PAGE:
dmesg when plugging in the adapter

[ 7208.136601] usb 1-5.3: new high-speed USB device number 10 using xhci_hcd
[ 7208.225015] usb 1-5.3: New USB device found, idVendor=7392, idProduct=a812, bcdDevice= 2.00
[ 7208.225021] usb 1-5.3: New USB device strings: Mfr=1, Product=2, SerialNumber=3
[ 7208.225024] usb 1-5.3: Product: Edimax AC600 USB
[ 7208.225027] usb 1-5.3: Manufacturer: Realtek
[ 7208.225030] usb 1-5.3: SerialNumber: [REDACTED]
[ 7208.353880] rtl88xxau 1-5.3:1.0 wlp0s20f0u5u3: renamed from wlan0


wlp0s20f0u5u3  unassociated  ESSID:""  Nickname:"<[REDACTED]>"
          Mode:Managed  Frequency=2.412 GHz  Access Point: Not-Associated   
          Retry:off   RTS thr:off   Fragment thr:off
          Power Management:off
          Link Quality:0  Signal level:0  Noise level:0
          Rx invalid nwid:0  Rx invalid crypt:0  Rx invalid frag:0
          Tx excessive retries:0  Invalid misc:0   Missed beacon:0


 0 wlan phy0   unblocked unblocked
 5 wlan phy5   unblocked unblocked
  1. Are you using gnome?
    If you are, have you tried using the network settings available in the upper right corner of the screen to reconnect to your wifi access point.

You can look to see if the config is still there or not by checking the files located in /etc/sysconfig/network-scripts and see if you still have the config there. There should be a file named ifcfg-SSID and likely another named keys-SSID which is needed if you use a password to connect.
If those 2 files do not exist then the network manager will not associate the wifi card with the access point as indicated by “unassociated” and the empty ESSID in [QUOTE] wlp0s20f0u5u3 unassociated ESSID:“” Nickname:“<[REDACTED]>” [/QUOTE] from your iwconfig output.

Hi, computersavvy, thanks for your response.
Indeed, I have tried looking at network settings, and there are simply no wifi networks listed, see screenshot.
Also, plugging in another USB wifi adapter I borrowed finds 5-8 networks, including my own, and connects to my network automatically. Unfortunately, this forum won’t let me post more than one screenshot, so I can’t show you.
I have checked for the files you mentioned and they are both present in /etc/sysconfig/network-scripts. Their names contain my ESSID, and their content seems correct. Which makes sense, considering the network does connect with a different adapter.
(Note: the “[REDACTED]” thing in the outputs I posted designates where I removed information for privacy reasons. Maybe that has you confused that there is no ESSID present. It is, I just removed it.).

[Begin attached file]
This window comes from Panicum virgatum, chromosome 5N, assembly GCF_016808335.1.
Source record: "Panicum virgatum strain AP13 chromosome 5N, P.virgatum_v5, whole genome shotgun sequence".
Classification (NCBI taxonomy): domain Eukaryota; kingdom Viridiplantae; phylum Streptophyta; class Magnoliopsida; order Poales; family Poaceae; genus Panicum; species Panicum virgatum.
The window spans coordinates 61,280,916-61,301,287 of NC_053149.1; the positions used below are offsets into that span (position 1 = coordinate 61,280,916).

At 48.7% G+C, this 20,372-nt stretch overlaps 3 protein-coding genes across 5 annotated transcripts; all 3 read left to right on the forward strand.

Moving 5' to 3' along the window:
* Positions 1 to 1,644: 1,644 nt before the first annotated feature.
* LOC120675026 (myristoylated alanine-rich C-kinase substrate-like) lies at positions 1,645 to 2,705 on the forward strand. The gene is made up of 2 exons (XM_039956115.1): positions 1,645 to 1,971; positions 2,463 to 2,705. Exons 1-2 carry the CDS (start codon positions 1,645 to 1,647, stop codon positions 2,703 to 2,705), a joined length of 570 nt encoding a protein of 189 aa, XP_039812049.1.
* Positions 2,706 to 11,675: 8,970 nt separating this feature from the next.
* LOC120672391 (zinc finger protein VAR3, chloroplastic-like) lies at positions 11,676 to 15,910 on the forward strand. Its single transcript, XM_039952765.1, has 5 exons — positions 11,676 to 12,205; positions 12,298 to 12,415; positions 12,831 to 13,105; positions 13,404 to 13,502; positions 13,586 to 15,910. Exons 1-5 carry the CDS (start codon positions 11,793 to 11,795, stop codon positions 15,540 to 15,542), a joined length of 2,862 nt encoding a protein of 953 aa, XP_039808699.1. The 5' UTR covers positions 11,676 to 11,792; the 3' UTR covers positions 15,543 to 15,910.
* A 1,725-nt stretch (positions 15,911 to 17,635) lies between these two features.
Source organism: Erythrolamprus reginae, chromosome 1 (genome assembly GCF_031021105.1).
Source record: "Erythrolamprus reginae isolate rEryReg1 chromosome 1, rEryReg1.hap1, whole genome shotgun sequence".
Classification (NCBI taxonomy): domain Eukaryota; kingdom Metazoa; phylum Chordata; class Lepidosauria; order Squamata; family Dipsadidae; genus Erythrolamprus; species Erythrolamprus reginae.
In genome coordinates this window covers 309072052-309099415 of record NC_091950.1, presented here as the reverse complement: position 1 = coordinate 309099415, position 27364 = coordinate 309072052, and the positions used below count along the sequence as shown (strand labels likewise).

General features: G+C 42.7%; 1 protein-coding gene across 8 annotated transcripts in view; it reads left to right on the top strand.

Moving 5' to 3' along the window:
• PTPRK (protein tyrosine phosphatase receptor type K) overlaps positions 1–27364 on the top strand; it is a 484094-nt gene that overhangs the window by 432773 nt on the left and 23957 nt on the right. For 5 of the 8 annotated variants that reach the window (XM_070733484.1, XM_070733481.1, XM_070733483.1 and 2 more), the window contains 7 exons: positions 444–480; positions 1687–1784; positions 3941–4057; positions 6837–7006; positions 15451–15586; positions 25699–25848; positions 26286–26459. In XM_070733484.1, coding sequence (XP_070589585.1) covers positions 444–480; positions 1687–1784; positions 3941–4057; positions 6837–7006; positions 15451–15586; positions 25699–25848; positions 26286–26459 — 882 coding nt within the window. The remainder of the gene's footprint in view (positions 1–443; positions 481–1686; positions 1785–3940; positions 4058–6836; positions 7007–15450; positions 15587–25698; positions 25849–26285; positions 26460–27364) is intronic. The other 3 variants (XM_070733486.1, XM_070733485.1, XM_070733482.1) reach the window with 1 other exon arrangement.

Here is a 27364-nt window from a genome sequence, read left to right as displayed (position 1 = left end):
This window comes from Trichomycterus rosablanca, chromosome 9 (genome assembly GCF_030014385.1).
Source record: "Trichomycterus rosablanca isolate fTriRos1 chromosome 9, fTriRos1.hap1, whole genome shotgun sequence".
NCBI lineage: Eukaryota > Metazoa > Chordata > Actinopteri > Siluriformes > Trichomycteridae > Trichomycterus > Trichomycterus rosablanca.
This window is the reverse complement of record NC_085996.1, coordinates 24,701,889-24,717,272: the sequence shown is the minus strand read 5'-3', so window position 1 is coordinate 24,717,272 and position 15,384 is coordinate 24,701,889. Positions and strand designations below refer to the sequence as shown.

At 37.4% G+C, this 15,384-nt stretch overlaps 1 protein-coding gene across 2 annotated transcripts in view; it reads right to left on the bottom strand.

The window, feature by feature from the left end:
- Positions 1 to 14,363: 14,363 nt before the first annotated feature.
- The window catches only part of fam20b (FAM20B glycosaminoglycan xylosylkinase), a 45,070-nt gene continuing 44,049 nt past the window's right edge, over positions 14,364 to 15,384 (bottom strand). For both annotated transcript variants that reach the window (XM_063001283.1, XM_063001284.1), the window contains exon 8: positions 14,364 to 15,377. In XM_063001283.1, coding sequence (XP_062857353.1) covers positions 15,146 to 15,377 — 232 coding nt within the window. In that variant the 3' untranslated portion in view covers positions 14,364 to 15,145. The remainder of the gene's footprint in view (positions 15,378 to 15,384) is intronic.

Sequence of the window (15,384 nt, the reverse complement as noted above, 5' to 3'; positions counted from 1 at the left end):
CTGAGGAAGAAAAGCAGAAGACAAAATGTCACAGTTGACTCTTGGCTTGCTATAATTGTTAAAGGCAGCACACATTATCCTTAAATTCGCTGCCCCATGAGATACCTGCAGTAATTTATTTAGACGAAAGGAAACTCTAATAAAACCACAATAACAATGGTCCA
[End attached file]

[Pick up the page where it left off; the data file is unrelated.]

Honestly, it seems to me like some kind of bug. Merely starting Anaconda should not, imo, disable a wifi adapter, even if its driver is not in the kernel tree.

This looks like maybe the device itself is bad; Possibly the radio has died so it cannot communicate even though what you have posted shows it is seen and (mostly) configured by the system.

You said you borrowed the other device that works so the system itself sees and configures a working device properly. That usually rules out a software issue.

Maybe you should try your original device on another computer. If it works then the problem may be software. If it does not work then figure the wifi device is toast.

I have now tried plugging in the malfunctioning adapter into another, Windows computer at a different location. It works - finds networks and connects. So I guess that rules out a hardware issue.

1 Like

My last suggestion would be to attach the other adapter that works, then while it is active tell the computer to forget the connection.
Once that is done, unplug that adapter and plug back in the one you are having trouble with and see if it now sees the networks and can be activated.

The /etc/sysconfig/network-scripts/ifcfg-SSID file I mentioned earlier identifies the device it activates by both device name and UUID. If the file does not identify the device then network manager is unable to activate the device and the radio is never turned on. This could account for the blank page in the network config you posted earlier.

This is my ifcfg-SSID file where I am currently connected.

ESSID="Meier Media"
NAME="Meier Media"

Different physical devices will have a different UUID and that may be the issue with yours in that you have had 2 different devices attaching to the same access point and using the same device name. The file is for that SSID so the system uses what it has and likely will not work for a different adapter/device. It seems the file remaining may be formatted for the borrowed adapter and not for your own adapter.

Telling the system to forget the wifi connection will erase the existing files and connecting a new device to that access point (ESSID) will create a new file for the current device. Deleting those files by hand, then attaching and connecting the device will have the same effect.

I don’t have or use USB wifi adapters so I cannot test this, but it fits with what I know about the network manager and how it operates.

Hope this helps.

Hey, computersavvy,
I have done as you suggested and forgotten the network with the borrowed, working adapter plugged in. This removed the ifcfg-SSID and keys-SSID configuration files from /etc/sysconfig/network-scripts. Then I unplugged it and plugged in the problematic adapter, but I still could not find any networks.
Thank you for your time, nonetheless.